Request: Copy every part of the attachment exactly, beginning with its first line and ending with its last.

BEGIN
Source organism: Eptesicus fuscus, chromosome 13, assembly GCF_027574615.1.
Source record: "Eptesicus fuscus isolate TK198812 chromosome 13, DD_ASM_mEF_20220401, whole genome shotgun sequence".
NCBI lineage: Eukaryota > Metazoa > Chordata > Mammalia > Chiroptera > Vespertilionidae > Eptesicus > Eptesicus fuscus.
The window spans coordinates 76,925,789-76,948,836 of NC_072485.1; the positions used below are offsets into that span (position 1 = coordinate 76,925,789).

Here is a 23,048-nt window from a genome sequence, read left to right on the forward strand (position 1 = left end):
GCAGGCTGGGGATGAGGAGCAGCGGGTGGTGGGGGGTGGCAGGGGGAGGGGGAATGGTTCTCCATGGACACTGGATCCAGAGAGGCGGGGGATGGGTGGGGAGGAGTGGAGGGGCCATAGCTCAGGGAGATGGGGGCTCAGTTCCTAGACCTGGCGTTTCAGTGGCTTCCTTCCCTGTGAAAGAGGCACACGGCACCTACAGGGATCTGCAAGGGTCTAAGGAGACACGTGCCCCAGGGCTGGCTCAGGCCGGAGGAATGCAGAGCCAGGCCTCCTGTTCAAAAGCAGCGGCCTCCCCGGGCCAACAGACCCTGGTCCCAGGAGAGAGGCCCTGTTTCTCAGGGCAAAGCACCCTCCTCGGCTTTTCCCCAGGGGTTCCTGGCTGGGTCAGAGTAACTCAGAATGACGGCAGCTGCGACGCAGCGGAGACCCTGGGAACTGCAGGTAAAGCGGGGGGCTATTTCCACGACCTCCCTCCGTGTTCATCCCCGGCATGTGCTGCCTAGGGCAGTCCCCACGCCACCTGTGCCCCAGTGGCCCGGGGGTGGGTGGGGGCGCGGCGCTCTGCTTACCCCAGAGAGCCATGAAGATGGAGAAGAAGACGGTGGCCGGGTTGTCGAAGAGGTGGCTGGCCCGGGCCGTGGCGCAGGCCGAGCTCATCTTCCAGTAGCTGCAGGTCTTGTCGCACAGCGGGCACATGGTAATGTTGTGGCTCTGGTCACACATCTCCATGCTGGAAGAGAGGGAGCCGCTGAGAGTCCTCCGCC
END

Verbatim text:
Source organism: Eptesicus fuscus, chromosome 13, assembly GCF_027574615.1.
Source record: "Eptesicus fuscus isolate TK198812 chromosome 13, DD_ASM_mEF_20220401, whole genome shotgun sequence".
NCBI lineage: Eukaryota > Metazoa > Chordata > Mammalia > Chiroptera > Vespertilionidae > Eptesicus > Eptesicus fuscus.
The window spans coordinates 76,925,789-76,948,836 of NC_072485.1; the positions used below are offsets into that span (position 1 = coordinate 76,925,789).

Here is a 23,048-nt window from a genome sequence, read left to right on the forward strand (position 1 = left end):
GCAGGCTGGGGATGAGGAGCAGCGGGTGGTGGGGGGTGGCAGGGGGAGGGGGAATGGTTCTCCATGGACACTGGATCCAGAGAGGCGGGGGATGGGTGGGGAGGAGTGGAGGGGCCATAGCTCAGGGAGATGGGGGCTCAGTTCCTAGACCTGGCGTTTCAGTGGCTTCCTTCCCTGTGAAAGAGGCACACGGCACCTACAGGGATCTGCAAGGGTCTAAGGAGACACGTGCCCCAGGGCTGGCTCAGGCCGGAGGAATGCAGAGCCAGGCCTCCTGTTCAAAAGCAGCGGCCTCCCCGGGCCAACAGACCCTGGTCCCAGGAGAGAGGCCCTGTTTCTCAGGGCAAAGCACCCTCCTCGGCTTTTCCCCAGGGGTTCCTGGCTGGGTCAGAGTAACTCAGAATGACGGCAGCTGCGACGCAGCGGAGACCCTGGGAACTGCAGGTAAAGCGGGGGGCTATTTCCACGACCTCCCTCCGTGTTCATCCCCGGCATGTGCTGCCTAGGGCAGTCCCCACGCCACCTGTGCCCCAGTGGCCCGGGGGTGGGTGGGGGCGCGGCGCTCTGCTTACCCCAGAGAGCCATGAAGATGGAGAAGAAGACGGTGGCCGGGTTGTCGAAGAGGTGGCTGGCCCGGGCCGTGGCGCAGGCCGAGCTCATCTTCCAGTAGCTGCAGGTCTTGTCGCACAGCGGGCACATGGTAATGTTGTGGCTCTGGTCACACATCTCCATGCTGGAAGAGAGGGAGCCGCTGAGAGTCCTCCGCC